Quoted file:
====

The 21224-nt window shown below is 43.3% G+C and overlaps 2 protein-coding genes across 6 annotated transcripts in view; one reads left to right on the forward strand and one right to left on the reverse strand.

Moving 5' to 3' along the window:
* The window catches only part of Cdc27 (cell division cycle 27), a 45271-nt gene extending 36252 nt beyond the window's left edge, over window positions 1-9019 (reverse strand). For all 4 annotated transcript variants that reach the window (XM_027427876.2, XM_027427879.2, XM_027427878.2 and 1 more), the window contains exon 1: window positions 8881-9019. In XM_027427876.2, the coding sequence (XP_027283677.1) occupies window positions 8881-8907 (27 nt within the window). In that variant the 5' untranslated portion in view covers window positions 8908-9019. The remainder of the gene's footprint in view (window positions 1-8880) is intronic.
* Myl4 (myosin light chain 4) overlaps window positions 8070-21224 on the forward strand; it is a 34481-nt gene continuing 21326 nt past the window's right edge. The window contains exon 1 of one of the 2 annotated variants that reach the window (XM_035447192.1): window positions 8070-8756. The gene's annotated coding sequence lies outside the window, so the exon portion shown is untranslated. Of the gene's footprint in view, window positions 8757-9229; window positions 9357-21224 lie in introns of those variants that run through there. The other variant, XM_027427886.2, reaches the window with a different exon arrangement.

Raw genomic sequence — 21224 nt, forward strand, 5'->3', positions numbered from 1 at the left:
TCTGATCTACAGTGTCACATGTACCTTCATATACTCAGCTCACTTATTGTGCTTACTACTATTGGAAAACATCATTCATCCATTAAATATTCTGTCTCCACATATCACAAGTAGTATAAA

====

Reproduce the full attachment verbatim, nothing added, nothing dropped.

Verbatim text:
The 21224-nt window shown below is 43.3% G+C and overlaps 2 protein-coding genes across 6 annotated transcripts in view; one reads left to right on the forward strand and one right to left on the reverse strand.

Moving 5' to 3' along the window:
* The window catches only part of Cdc27 (cell division cycle 27), a 45271-nt gene extending 36252 nt beyond the window's left edge, over window positions 1-9019 (reverse strand). For all 4 annotated transcript variants that reach the window (XM_027427876.2, XM_027427879.2, XM_027427878.2 and 1 more), the window contains exon 1: window positions 8881-9019. In XM_027427876.2, the coding sequence (XP_027283677.1) occupies window positions 8881-8907 (27 nt within the window). In that variant the 5' untranslated portion in view covers window positions 8908-9019. The remainder of the gene's footprint in view (window positions 1-8880) is intronic.
* Myl4 (myosin light chain 4) overlaps window positions 8070-21224 on the forward strand; it is a 34481-nt gene continuing 21326 nt past the window's right edge. The window contains exon 1 of one of the 2 annotated variants that reach the window (XM_035447192.1): window positions 8070-8756. The gene's annotated coding sequence lies outside the window, so the exon portion shown is untranslated. Of the gene's footprint in view, window positions 8757-9229; window positions 9357-21224 lie in introns of those variants that run through there. The other variant, XM_027427886.2, reaches the window with a different exon arrangement.

Raw genomic sequence — 21224 nt, forward strand, 5'->3', positions numbered from 1 at the left:
TCTGATCTACAGTGTCACATGTACCTTCATATACTCAGCTCACTTATTGTGCTTACTACTATTGGAAAACATCATTCATCCATTAAATATTCTGTCTCCACATATCACAAGTAGTATAAA